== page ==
Everything is getting bigger. Cars, houses, furniture, clothing, drink cups, plates — people.
And don’t forget debts. My Depression-era grandparents didn’t owe a thing. My grandmother washed and reused Ziplocs. No lie. She hung them from a clothes line.
On “I Love Lucy,” I watched Lucy pour the tiniest glass of OJ for Ricky, in a “juice glass.” Now, Big Gulps are the norm.
I still have a pair of Levi’s 501 jeans from the ’80s that I use to torture myself. They are my gauge across time and my proof that clothing sizes have changed. When I’m a comfortable size 10, those jeans fit, even though their tag says size 14.
Everything keeps getting bigger. When is enough enough?
We’ve lost the art of “no.” The notion of turning something down — refusing it — has gone “poof.”
I’m not talking about telling MeeMaw where to get off when she asks you to visit. I’m talking about delayed gratification: no to the doughnut, the newer car with the hefty payment, the fifth dinner out in one week, the kids whining for a piece of plastic junk, the bake sale asking you for 20 dozen cupcakes.
It’s time to get a backbone and tell others, “I’m sorry, I just can’t right now.” It’s time for self-discipline, for saying “Heck, no!” to the excess food that’s making you fat.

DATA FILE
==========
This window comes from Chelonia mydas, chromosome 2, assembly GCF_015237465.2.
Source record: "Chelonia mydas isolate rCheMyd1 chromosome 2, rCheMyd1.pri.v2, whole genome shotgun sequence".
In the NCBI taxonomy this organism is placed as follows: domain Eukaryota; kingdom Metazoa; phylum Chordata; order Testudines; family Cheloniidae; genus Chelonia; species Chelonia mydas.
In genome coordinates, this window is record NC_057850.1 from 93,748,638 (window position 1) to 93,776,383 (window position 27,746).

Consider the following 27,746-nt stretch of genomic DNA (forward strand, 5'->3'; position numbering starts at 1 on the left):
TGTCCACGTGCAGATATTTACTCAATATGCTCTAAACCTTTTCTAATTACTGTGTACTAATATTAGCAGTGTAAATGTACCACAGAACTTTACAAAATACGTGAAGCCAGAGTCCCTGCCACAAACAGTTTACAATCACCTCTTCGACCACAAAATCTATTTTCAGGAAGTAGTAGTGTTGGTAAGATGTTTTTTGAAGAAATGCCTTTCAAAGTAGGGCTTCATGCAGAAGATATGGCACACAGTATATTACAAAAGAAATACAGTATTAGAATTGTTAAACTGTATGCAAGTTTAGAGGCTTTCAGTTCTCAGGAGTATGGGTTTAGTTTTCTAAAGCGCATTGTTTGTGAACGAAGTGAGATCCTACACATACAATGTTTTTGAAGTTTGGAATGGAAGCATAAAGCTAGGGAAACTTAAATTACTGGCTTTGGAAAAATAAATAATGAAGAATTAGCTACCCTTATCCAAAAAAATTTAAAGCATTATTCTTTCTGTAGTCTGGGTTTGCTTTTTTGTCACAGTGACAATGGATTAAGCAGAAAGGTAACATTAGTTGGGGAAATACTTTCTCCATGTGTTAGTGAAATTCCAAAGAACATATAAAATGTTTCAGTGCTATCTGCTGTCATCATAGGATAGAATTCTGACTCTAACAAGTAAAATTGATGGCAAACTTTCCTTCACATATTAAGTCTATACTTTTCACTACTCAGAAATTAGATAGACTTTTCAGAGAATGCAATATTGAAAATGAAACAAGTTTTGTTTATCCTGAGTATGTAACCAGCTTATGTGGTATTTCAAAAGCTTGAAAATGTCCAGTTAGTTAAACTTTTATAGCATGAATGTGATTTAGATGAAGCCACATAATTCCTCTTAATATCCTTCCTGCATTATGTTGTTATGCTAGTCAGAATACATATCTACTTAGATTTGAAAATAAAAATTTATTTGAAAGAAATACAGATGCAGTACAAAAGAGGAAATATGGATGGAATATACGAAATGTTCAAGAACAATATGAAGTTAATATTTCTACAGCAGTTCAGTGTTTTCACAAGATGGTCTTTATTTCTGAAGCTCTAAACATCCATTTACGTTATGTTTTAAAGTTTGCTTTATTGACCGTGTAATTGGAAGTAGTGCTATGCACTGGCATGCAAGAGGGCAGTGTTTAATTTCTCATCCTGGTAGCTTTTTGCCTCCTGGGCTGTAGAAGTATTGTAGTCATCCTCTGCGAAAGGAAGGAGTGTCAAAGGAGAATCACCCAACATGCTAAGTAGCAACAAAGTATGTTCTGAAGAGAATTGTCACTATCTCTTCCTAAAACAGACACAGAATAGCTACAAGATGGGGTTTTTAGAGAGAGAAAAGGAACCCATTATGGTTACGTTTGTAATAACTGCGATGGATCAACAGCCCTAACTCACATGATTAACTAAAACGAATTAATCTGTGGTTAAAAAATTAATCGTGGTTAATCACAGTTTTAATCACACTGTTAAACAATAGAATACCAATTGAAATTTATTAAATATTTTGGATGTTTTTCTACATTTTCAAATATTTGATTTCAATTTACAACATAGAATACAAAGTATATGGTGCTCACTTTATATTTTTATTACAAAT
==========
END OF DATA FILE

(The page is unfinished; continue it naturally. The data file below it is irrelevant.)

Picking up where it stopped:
It’s empowering once you get into the swing of it. Try it. Next time you’re eyeing fresh cookies in the grocery store, grip that cart and stomp away. Tempted by new car ads? Mentally slap yourself and remember: Your old car still drives, and that new car won’t make you skinny, roll back the years or replenish your receding hair line. You’ll still be middle-aged, chunky and bald — only more in debt.
I know you might think a personal trainer has no business doling out such advice, but it doesn’t take a rocket scientist to see the seven deadly sins are kicking our butt. Everything is just too much. And the effects of too much walk through my door all the time in the form of overweight, often diabetic, people.
It’s time to reign in the excess. Can you hear 1980s Nancy Reagan? “Just say no.”
• Shannon Sorrels is an NSCA-certified personal trainer and owner of Physix LLC in Ahwatukee Foothills. Reach her at (480) 428-5660 or azphysix.com.